Answer: The root word for “mortification” comes from the Latin, mors and mortis, and it translates as “death.” In the spiritual life, therefore, mortification refers to voluntary actions by which we gradually “put to death” all of our vices, sinful habits, and the self-centered tendencies that lurk beneath them. Spiritual writers use terms like abnegation, sacrifice, self-sacrifice, and self-denial to refer to the same thing.
Jesus spoke about mortification as an absolute necessity for growth into Christian maturity. Here are some of the better known passages:
If anyone wants to be a follower of mine, let him renounce himself and take up his cross every day and follow me (Luke 9:23)
In all truth I tell you, unless a wheat grain falls into the earth and dies, it remains only a single grain; but if it dies it yields a rich harvest (John 12:24).
Anyone who wants to save his life will lose it; but anyone who loses his life for my sake, and for the sake of the gospel, will save it (Mark 8:35).
St Paul regularly emphasized this “best practice” of the spiritual life. Besides the passage you mention in your question, here are some other favorites:
…[Y]ou must see yourselves as being dead to sin but alive for God in Christ Jesus (Romans 6:11).
You were to put aside [we could say “put to death] your old self, which belongs to your old way of life and is corrupted by following illusory desires. Your mind was to be renewed in spirit so that you could put on the New Man that has been created on God’s principles, in the uprightness and holiness of the truth (Ephesians 4:22-24).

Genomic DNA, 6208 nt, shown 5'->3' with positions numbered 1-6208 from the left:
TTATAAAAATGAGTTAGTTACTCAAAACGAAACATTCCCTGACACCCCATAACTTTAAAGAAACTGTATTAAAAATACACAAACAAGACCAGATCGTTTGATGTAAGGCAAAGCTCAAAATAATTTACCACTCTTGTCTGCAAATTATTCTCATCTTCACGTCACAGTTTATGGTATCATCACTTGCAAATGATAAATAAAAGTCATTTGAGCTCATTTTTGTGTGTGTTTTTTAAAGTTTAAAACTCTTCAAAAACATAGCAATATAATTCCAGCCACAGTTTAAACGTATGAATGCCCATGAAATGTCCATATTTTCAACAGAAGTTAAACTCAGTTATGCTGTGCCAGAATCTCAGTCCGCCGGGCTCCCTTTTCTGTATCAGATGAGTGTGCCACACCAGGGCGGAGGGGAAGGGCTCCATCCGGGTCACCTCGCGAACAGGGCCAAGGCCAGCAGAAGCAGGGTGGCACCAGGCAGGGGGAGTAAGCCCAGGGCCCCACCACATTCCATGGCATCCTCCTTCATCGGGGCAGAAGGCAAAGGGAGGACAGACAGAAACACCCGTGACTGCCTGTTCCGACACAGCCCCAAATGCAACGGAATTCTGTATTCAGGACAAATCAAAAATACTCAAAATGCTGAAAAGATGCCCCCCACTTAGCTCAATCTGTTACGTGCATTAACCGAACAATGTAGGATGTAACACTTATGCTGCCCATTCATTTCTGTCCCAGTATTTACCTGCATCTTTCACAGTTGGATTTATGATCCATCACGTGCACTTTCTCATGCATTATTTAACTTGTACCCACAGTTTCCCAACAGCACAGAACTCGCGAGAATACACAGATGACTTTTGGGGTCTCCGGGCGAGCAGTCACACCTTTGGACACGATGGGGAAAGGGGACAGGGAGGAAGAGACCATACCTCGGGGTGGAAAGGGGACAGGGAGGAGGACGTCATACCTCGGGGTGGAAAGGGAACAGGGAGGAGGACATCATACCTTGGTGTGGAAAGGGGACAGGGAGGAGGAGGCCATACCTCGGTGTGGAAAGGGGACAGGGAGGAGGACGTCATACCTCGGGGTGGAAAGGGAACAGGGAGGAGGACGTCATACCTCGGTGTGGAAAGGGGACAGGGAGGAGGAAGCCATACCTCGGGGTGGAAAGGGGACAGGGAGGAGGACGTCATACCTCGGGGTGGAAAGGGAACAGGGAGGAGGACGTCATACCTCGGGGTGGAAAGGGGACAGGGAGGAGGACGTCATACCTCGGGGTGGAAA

…[W]e too, then, should throw off everything that weighs us down and the sin that clings so closely, and with perseverance keep running in the race which lies ahead of us (Hebrews 12:1).
It may seem like overkill to list so many quotations (and there are a lot more), but I do so because this is a hard concept for us to accept. A secular culture by definition seeks heaven on earth. According to that mindset, suffering of any kind is valueless and to be avoided – a far cry from the Christian pattern of death to sin (through voluntary self-denial) as a path to true life.
In Pope Benedict’s recent message for Lent, he explains the reason behind this pillar of Christian spirituality: “Freely chosen detachment from the pleasure of food and other material goods helps the disciple of Christ to control the appetites of nature, weakened by original sin, whose negative effects impact the entire human person.”